By: Tara Blue
On Tuesday, Feb. 6th, the City of Ashland will hold the first February Municipal Bond Election in Boone County since 1998. Ashland is requesting voters to decide on whether or not bond funds should be used to pay for “improvements to the City’s wastewater treatment plant and collections systems to meet capacity needs and address regulatory compliance.” See the public notice with official ballot question on the Boone County Clerk’s website here.

How will the bond affect Ashland residents?

The City of Ashland says the bond issue is not a tax and that “sewer utility customers will pay back the borrowed money through a series of rate increases over the life of the bond.” According to the city’s bond fact sheet, increases in sewer rates will be spread out over the life of the loan and could range from 5-10% annually. The city also says that the improvements must occur regardless of whether the bond passes or not, and to finance the project in alternate private methods would result in sewer rates “being raised much higher over a shorter period of time so that the projects can be paid for.”

How does Ashland’s current sewer rates compare to other

Source: City of Ashland bond fact sheet

Why is the city requesting more wastewater funds after they just opened the new wastewater treatment plant in 2020?

At the public workshop on Wed. Jan. 17th, Project Lead Kyle Landwehr of Bartlett & West engineering firm said the previous construction of the treatment plant in recent years was only Phase 1 of the larger project and the need for a future phase 2 expansion was known in the 2014 report. Landwehr says the current project should not be considered a surprise. He says that instead of asking for short-term, piecemeal amounts for funding like the city did in Phase 1 of the project, they’re now asking for the full amount needed for the long-term expansion goal.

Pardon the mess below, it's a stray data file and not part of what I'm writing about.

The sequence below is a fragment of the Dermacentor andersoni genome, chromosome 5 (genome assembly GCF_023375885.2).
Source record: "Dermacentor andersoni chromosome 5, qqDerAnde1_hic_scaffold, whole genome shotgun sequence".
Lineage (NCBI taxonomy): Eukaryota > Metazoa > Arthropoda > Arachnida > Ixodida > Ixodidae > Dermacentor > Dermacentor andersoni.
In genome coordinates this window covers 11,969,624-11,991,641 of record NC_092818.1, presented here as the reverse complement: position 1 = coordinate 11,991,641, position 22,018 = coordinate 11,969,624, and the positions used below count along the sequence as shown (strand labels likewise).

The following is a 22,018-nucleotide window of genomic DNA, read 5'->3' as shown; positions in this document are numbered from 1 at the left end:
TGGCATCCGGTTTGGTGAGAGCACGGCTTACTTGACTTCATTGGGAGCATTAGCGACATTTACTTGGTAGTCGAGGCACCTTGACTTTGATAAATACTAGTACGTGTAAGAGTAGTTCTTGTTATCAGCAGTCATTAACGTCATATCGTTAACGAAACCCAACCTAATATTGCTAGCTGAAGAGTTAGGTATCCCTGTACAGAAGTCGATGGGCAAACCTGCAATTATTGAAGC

According to projections presented by the city at the Jan. 17th workshop, the population of Ashland is projected to increase to 7,073-8,645 residents by 2045. The city says that the average daily flows meet or exceed the current facility’s capacity of treating 600,000 gallons/day and says the expansion would allow Ashland to treat 1.6 million gallons/day.

The City of Ashland will hold the final workshop this Sun. Jan. 28th at 2:00 pm at city hall. Citizens are invited to attend and ask questions, as city staff will be available to provide further information.

Eligible Ashland voters will decide on the wastewater bond on Tues. Feb. 6th by marking a paper ballot and dropping it into a metal ballot box. All paper ballots will be counted by hand. The Ashland Optimist Club at 511 Optimist Drive will open to voting at 6:00 am and will close at 7:00 pm. To save money, the Ashland Optimist Club will be the only polling location and all Ashland precincts will vote there.

Boone County Clerk Brianna Lennon says that because it’s a single-issue ballot in a small district, her office can limit the costs borne by the city by printing ballots in house and by doing a hand count of the ballots, which eliminates the need for tabulator machines. Lennon says the biggest single expense is paying the election judges for their service and expects the February election to come in under $2000.

The bond issue needs a simple majority to pass. Two weeks of no-excuse absentee voting runs from Jan. 23rd-Feb. 5th. All qualified Ashland voters may absentee vote at the clerk’s office between those dates. The clerk’s office will also be open Saturday, Feb. 3, 2024 between 9:00 am and 1:00 pm. For voters that will be out of town on election day, work as a first responder, or have an illness or disability, absentee voting is available now at the clerk’s office or by mail. Applications for mailed absentee ballots are available at and must be received by the clerk’s office by 5:00 pm January 24, 2024.